The starlings are a different breed. They usually come in groups and confidently devour everything around them quickly.
The crows with their excellent eyesight are a joy to behold. First one flies over the garden, glances down and sees the grub. Then we see a few more of the friends beginning to assemble on a tall ash tree and the caw caw cawing starts. The first crow that flew over on the reconnaissance flight had gone on twitter and alerted the mates to a food source. Then at the right moment they will all swoop down and clean out the food in seconds.
I love all those birds, but they were under constant threat from local cats who just seemed to love the loose clay in our garden as a depository for their bowel movement. So, when yours truly was down weeding there was regular contact with cat poo which was not the most pleasant of experiences. I had tried throwing loose bits of lemon and some pellets I had obtained in the garden centre around the garden, but this did not deter them entering my hallowed space. They left me their poo which they duly covered with clay waiting for me to handle it. Poo Poo.Then I discovered a cat repellent which used 2 nine-volt batteries and my cat friends now get a little friendly reminder not to enter and they deposit in some other persons flower bank. I can now do weeding in a safer environment.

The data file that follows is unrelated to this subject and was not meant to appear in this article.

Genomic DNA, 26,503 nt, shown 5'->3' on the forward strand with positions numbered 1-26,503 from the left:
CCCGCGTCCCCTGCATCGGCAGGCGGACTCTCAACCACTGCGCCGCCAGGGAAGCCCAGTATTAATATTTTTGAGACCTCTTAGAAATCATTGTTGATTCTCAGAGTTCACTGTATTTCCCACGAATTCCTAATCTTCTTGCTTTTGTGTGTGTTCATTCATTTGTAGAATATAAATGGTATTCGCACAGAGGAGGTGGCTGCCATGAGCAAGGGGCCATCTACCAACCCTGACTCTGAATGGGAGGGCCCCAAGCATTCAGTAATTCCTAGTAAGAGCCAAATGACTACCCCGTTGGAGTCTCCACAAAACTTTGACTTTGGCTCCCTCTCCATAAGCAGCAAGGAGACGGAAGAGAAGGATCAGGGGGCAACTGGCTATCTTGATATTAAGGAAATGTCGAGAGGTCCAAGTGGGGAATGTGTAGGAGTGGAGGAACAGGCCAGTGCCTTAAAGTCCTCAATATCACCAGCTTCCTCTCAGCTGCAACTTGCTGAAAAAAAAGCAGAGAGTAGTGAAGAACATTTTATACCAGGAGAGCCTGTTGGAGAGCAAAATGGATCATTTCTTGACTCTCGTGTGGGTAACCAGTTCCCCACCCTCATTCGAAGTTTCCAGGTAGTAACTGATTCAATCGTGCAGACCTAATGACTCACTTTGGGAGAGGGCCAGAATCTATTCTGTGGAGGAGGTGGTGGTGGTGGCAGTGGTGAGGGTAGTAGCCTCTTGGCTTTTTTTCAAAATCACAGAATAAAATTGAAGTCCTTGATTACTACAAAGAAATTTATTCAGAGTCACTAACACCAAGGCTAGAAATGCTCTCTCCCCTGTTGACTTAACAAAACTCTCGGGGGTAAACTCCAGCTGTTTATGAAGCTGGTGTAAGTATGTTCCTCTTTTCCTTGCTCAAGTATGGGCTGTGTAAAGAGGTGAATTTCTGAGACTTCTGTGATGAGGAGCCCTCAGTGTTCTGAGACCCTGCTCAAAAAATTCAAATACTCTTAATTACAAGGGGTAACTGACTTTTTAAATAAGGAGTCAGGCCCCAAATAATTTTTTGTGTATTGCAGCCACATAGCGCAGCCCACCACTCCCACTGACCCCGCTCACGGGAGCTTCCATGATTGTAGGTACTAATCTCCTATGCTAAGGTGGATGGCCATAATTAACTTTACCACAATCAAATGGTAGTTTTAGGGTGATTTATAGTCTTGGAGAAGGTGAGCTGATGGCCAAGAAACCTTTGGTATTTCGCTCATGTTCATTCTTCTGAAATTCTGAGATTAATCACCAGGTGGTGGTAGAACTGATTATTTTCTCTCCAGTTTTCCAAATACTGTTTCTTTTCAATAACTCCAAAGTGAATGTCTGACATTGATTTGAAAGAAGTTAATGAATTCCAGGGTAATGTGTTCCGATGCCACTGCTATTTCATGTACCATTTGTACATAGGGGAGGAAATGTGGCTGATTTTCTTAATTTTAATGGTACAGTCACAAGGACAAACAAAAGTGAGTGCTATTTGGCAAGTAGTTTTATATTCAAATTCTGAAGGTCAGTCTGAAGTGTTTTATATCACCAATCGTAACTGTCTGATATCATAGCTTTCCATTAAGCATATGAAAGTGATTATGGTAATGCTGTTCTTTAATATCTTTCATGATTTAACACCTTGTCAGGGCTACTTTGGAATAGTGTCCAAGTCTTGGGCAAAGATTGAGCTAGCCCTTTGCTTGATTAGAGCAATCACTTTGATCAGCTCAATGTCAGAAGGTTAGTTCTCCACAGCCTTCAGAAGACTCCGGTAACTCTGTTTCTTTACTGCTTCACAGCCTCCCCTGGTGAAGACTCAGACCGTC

We were recently asked to look after a cat while some of the family were on holidays. We got our instructions about where the food was kept and where her water container was kept. We duly followed instructions and on day one cat arrived, we opened side window as instructed and in she came to the utility door and scoffed her food. We were under strict instructions not to let her sleep on the couch in the very warm weather while they were away and that she would sleep in her summer quarters outside. This worked well on day two and three. On day four we waited and waited but no cat arrived. So, we rang the bosses and were told to leave the food outside, which we did.
When we came back in the morning the bowl was bare and totally cleaned out of food. We were delighted that Whiskers had visited during the night and so put in a few more cat nuts. We had barely turned around the corner when the crows swooped and devoured the lot.
I checked with some friends who knew about these things, only to be told the crows favourite food is cat and dog nuts. We learn something new every day.
Anyway, when the folks arrived back from holidays Whiskers, the cat, arrived in, starved and hungry looking, but was very happy to see the family home again. I don’t think we will be asked to do cat minding again. M